The Clojurists Together Foundation is a trade organisation, dedicated to funding and supporting open source software, infrastructure, and documentation that is important to the Clojure and ClojureScript community.
Support open source software, infrastructure, and documentation that the Clojure/ClojureScript community relies on.
Support other community initiatives like Google Summer of Code
How it works
Open source projects
Open source maintainers apply for funding, and if accepted, get paid to work on their project to make it better for everyone. Clojurists Together funds projects in three month cycles.
Stop relying on private forks of projects to get critical bugs fixed. Clojurists Together funds projects to work on the tools, libraries, and documentation that you use every day.
Community support from developers like you helps us improve the Clojure experience for everyone.
All memberships can be paid monthly or annually.
Contributing Member From $5 to $20 per month Vote on board members, get progress updates, influence which projects are selected.
Are my payments tax deductible? Who are you? How do members help influence project selections? Who picks the winners? How do you decide on the structure of the grants? How can I manage my PayPal payments and membership level? Is this related to Clojure/Core? What if I don’t like how you’re spending my money? I can’t commit to a monthly membership, can I make a one-off contribution?
Summer of Bugs Quarterly Grants Application Requirements Questions Example Application Clojurists Together Work Expectations Funding amounts Considerations Selecting Projects Project Reports Getting paid Timeline Summer of Bugs Summer of Bugs is a new program from Clojurists Together. It aims to provide micro-grants of $500 and $1,000 to Clojure developers and maintainers to fix bugs, write docs, make small improvements, or clean up issue trackers.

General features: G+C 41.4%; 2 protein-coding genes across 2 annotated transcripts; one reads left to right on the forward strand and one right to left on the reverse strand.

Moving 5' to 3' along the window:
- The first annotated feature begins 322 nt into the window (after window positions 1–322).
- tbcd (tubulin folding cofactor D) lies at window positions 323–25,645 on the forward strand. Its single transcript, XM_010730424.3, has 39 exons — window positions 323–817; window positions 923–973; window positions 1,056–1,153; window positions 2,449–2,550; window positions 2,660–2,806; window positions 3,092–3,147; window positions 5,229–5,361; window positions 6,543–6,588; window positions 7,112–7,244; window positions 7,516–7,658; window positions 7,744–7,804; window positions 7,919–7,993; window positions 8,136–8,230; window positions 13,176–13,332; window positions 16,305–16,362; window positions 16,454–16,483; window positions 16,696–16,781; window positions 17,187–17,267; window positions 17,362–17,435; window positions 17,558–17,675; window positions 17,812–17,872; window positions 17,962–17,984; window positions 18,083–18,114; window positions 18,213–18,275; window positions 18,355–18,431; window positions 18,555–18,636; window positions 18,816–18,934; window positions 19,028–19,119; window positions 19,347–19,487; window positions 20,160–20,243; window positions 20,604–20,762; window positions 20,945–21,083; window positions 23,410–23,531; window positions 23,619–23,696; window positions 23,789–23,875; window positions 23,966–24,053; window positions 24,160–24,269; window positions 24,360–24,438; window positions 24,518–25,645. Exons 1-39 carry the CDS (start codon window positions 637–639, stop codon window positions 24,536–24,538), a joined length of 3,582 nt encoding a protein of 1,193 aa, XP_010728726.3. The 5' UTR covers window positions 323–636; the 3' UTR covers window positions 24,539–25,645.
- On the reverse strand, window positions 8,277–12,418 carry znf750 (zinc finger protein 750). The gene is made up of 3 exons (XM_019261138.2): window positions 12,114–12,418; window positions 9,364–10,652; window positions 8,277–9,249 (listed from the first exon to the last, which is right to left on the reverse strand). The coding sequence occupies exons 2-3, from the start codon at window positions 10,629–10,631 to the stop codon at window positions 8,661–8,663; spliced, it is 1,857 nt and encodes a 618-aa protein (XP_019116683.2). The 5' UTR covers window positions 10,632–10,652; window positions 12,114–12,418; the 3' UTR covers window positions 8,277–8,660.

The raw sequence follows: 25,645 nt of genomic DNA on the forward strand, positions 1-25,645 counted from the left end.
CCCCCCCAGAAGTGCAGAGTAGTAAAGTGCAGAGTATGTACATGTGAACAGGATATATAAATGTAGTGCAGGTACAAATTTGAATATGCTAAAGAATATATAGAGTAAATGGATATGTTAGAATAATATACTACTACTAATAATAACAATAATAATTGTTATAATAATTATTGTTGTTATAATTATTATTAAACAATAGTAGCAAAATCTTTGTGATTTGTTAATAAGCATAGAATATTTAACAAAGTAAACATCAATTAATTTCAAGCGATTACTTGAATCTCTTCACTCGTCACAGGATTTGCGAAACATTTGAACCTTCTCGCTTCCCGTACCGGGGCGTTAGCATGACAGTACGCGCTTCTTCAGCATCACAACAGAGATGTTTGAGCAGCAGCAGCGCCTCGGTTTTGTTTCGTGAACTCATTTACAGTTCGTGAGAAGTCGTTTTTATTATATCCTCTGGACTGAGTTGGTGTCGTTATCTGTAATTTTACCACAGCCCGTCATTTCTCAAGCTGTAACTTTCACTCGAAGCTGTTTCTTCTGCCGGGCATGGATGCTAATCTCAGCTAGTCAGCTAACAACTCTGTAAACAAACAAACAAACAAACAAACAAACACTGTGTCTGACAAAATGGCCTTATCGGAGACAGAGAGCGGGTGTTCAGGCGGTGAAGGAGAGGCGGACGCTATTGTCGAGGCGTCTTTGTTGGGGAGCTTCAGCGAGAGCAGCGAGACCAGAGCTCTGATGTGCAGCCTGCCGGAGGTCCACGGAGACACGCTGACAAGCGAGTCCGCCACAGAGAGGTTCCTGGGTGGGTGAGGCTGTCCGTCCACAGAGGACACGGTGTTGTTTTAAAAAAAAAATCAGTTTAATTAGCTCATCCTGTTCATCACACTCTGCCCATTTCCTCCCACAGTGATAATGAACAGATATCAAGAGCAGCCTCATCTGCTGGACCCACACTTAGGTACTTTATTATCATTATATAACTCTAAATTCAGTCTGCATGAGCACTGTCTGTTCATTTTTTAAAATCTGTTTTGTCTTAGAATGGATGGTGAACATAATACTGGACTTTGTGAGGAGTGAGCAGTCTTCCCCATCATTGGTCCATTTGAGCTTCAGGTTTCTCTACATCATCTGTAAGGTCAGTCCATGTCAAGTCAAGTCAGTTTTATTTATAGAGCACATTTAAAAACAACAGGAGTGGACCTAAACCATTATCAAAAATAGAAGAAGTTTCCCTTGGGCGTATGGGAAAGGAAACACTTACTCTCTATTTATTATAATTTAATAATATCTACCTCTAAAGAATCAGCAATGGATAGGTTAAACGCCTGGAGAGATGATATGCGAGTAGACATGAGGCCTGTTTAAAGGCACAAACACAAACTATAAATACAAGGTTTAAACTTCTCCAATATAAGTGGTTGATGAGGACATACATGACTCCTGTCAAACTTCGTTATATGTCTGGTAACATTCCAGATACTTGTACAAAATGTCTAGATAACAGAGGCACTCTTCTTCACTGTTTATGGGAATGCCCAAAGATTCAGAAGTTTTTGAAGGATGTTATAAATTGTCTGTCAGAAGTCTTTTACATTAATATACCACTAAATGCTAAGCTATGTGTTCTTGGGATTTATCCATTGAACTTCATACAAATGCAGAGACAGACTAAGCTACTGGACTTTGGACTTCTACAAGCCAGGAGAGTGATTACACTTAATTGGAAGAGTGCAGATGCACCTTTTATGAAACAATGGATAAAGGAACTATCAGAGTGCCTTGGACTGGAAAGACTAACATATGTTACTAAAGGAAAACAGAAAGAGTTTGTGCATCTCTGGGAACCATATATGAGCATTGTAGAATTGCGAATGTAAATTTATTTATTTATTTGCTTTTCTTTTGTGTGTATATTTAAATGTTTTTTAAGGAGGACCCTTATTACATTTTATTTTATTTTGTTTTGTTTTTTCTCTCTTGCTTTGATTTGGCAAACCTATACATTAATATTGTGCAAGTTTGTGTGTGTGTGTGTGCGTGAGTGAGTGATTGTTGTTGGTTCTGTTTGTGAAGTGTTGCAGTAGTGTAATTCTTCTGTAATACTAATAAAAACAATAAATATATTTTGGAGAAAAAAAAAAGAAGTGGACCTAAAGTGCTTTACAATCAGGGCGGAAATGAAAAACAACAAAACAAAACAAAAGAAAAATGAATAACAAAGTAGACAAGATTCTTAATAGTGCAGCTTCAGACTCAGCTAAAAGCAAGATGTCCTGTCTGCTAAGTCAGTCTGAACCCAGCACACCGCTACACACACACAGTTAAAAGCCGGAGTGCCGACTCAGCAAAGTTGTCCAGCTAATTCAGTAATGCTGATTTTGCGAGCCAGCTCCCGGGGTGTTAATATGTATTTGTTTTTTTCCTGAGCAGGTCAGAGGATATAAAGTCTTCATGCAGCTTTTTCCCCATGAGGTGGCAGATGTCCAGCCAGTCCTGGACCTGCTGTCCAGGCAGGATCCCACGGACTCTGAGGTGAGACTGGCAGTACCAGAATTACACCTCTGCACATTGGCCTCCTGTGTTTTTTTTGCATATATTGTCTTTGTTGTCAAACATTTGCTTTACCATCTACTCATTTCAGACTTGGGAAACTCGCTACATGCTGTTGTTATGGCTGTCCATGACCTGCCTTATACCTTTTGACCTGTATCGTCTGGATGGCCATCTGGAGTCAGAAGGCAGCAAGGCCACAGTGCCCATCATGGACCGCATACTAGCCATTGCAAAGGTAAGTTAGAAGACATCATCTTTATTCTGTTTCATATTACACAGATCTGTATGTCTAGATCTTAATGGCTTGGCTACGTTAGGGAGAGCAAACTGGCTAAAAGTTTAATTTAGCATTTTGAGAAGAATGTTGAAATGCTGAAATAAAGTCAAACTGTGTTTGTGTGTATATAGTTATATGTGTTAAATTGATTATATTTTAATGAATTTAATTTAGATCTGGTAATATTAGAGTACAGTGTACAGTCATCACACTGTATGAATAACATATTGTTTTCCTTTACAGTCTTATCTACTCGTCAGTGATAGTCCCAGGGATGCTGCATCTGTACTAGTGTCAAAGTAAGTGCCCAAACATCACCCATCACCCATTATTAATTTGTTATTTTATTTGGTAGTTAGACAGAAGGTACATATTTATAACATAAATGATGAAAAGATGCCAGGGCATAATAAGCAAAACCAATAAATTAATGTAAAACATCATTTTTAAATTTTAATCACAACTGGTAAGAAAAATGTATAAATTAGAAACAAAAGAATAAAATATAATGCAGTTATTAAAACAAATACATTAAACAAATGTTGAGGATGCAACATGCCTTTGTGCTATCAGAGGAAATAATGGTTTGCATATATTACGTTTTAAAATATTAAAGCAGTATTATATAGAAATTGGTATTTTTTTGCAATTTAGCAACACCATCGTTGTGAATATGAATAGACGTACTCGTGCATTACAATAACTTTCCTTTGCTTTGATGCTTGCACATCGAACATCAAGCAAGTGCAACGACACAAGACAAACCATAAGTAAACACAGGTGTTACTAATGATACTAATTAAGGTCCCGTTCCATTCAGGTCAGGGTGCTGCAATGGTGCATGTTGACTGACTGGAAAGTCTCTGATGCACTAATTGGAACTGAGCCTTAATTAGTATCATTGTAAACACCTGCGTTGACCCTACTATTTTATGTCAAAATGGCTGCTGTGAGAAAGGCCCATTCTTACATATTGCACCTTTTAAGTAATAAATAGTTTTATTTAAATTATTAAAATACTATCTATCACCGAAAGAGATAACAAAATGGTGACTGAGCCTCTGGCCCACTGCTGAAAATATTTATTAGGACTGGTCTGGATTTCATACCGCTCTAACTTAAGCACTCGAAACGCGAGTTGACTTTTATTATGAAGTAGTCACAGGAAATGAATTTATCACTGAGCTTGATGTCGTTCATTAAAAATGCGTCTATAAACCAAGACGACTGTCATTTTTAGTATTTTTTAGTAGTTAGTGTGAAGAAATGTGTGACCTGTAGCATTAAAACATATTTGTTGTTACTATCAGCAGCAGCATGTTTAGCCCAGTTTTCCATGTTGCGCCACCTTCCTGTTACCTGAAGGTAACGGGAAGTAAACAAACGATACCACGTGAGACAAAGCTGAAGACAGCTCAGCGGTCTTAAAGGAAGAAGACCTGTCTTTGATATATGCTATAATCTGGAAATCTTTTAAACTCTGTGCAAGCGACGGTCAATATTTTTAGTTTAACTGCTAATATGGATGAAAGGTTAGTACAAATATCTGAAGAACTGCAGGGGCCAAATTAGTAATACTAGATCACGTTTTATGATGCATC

Currently Funded Projects Q1 2020 Ring Ring is the most commonly used HTTP abstraction layer for Clojure. Clojurists Together funded James Reeves, Ring’s maintainer to build out a draft spec and experimental alpha for Ring 2.0. This will add better support for asynchronous HTTP connections, and pave the way to support HTTP/2 and HTTP/3 in future. As a secondary objective, he is also working on removing the provided dependency on Java servlets from Ring core
The Clojurists Together Committee is made up of:
Maria Geller Daniel Solano Gómez Larry Staton Jr Nola Stowe Fumiko Hanreich Laurens Van Houtven Daniel Compton (project leader) - Daniel is a maintainer of Clojars and runs Deps, a private Maven repository service. The Committee is responsible for governing the project, selecting which projects are sponsored, administering the project, and interacting with sponsors.
Clojurists Together has also hired Rachel Magruder as a part-time administrative assistant to help run the program.
Clojurists Together takes the responsibility of spending and allocating your donations very seriously. These are the steps we’ve taken to ensure that members have confidence in how their money is spent:
We publish regular updates showing what we did, and where the money went. In particular, if any money went to committee members, e.g. for travel, then this is explicitly broken out. Annual elections for committee members are held, and anyone may submit themselves for election.
If you signed up for Clojurists Together using PayPal, you can manage your payments using the PayPal site.
First, log in to PayPal.
Then, find and click the small gear icon in the top right corner of your PayPal Homepage, it will provide you a secondary menu.
From the secondary menu that opens, choose the ‘Payments’ option.
Choose the prompt to ‘Manage Automatic Payments’ once you’ve clicked ‘Payments’.
On the panel that appears on the left-hand side of the page, choose ‘Software Freedom Conservancy’.